Strange Beaufitul Music: A Musical Memoir




Strange Beautiful Music: A Musical Memoir

By Joe Satriani and Jake Brown

BenBella Books – 2014
ISBN 978-1939529640
320 pages, $24.95


In this fantastic biography, Joe Satriani looks back at his illustrious career so far.  Satch starts his story as a boy growing up in Carle Place, New York (on Long Island) and takes us to his current status as the most successful instrumental rock guitarist of all-time.  It was both fascinating and appropriate that the springboard for him playing the instrument was the death of guitar God Jimi Hendrix.

Like his music, Satriani has written the book in such a way that it should appeal to the biggest possible audience.  You don’t have to be a guitar player or even a musician to understand how he talks about writing, recording and playing his music for the world.  “Joe Cool” has always strived to make his work accessible to the common man and this is no different.

Satriani does provide great depth and clarity to his process and how he went about making each one of his albums.

The biggest surprise you will get is how he didn’t just walk into success.  It took some years struggling as a guitarist looking for the right band.  When he didn’t find it in New York, he moved from Long Island to San Francisco, California.

In the bay area, Joe started teaching guitar to almost a who’s who of guitar students (Metallica’s Kirk Hammett, Testament’s Alex Skolnick, T-Ride’s Geoff Tyson, Primus’ Larry LaLonde, jazz great Charlie Hunter and Doug Doppler to name a few) and got involved with a 3-piece band called The Squares.

Unfortunately ,The Squares never got beyond local hero status but his playing in this band led to Satriani getting hired to play in the Greg Kihn Band.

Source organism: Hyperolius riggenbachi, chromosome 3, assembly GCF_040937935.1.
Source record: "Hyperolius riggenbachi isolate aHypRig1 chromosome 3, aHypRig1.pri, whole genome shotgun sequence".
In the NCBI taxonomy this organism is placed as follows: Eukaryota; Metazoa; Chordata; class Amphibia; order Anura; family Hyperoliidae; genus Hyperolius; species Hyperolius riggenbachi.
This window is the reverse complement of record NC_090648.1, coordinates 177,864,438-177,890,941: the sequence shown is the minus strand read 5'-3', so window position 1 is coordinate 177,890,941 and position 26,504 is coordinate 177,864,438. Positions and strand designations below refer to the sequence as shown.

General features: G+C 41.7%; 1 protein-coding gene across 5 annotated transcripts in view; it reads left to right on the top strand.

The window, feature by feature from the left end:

Steve Vai, who had been a lifelong friend and former student, inspired Joe to record his own solo album, which was the jumping off point for the axe-man.  His first album, Not of this Earth, was basically all Satriani (guitars & bass) playing with drum machines providing the percussion.  It was not an easy album for Joe to make between limited funds (he maxed out his credit card to do it) and having to record at odd times to maximize his dollar.

There’s all kinds of fascinating accounts from both Satriani and producer John Cuniberti, detailing how they pulled off that initial release.  Make no mistake about Cuniberti’s contribution to Joe’s success, the producer was the audio master who had the perfect technical make-up to get the best of the guitarist and the personality to gel with Satraini’s prolific working style.

Strange Beautiful Music: A Musical Memoir is loaded with comments from an impressive array of people; from his band mates in Chickenfoot, to many of his former students, along with the legendary producers who have worked with the guitarist.  Everyone chimes in to tell anecdotes about who Joe is and his inspiring story.  Queen’s Brian May writes a wonderful foreward to get things started.

Whether you like to surf with the alien, fly through a blue dream or just wanna rock, Joe Satriani has built up too much unstoppable momentum not to enjoy Strange Beautiful Music.